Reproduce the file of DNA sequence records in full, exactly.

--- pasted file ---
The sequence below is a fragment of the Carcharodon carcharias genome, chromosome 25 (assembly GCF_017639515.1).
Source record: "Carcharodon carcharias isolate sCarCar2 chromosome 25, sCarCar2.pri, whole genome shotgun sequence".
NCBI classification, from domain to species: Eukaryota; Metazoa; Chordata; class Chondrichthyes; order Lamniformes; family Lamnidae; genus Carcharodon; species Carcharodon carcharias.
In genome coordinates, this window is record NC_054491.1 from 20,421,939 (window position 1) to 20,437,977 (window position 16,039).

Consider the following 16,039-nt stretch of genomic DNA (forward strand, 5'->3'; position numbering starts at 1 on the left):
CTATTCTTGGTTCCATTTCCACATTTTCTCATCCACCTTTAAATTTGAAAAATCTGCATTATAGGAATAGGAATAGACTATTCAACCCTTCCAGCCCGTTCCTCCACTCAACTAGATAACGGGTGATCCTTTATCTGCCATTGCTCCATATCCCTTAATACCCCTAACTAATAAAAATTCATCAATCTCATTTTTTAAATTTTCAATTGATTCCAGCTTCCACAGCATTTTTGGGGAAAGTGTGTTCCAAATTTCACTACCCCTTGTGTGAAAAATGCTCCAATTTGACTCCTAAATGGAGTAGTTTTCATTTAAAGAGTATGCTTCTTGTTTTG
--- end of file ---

The sequence below is a fragment of the Carcharodon carcharias genome, chromosome 25 (assembly GCF_017639515.1).
Source record: "Carcharodon carcharias isolate sCarCar2 chromosome 25, sCarCar2.pri, whole genome shotgun sequence".
NCBI classification, from domain to species: Eukaryota; Metazoa; Chordata; class Chondrichthyes; order Lamniformes; family Lamnidae; genus Carcharodon; species Carcharodon carcharias.
In genome coordinates, this window is record NC_054491.1 from 20,421,939 (window position 1) to 20,437,977 (window position 16,039).

Consider the following 16,039-nt stretch of genomic DNA (forward strand, 5'->3'; position numbering starts at 1 on the left):
CTATTCTTGGTTCCATTTCCACATTTTCTCATCCACCTTTAAATTTGAAAAATCTGCATTATAGGAATAGGAATAGACTATTCAACCCTTCCAGCCCGTTCCTCCACTCAACTAGATAACGGGTGATCCTTTATCTGCCATTGCTCCATATCCCTTAATACCCCTAACTAATAAAAATTCATCAATCTCATTTTTTAAATTTTCAATTGATTCCAGCTTCCACAGCATTTTTGGGGAAAGTGTGTTCCAAATTTCACTACCCCTTGTGTGAAAAATGCTCCAATTTGACTCCTAAATGGAGTAGTTTTCATTTAAAGAGTATGCTTCTTGTTTTG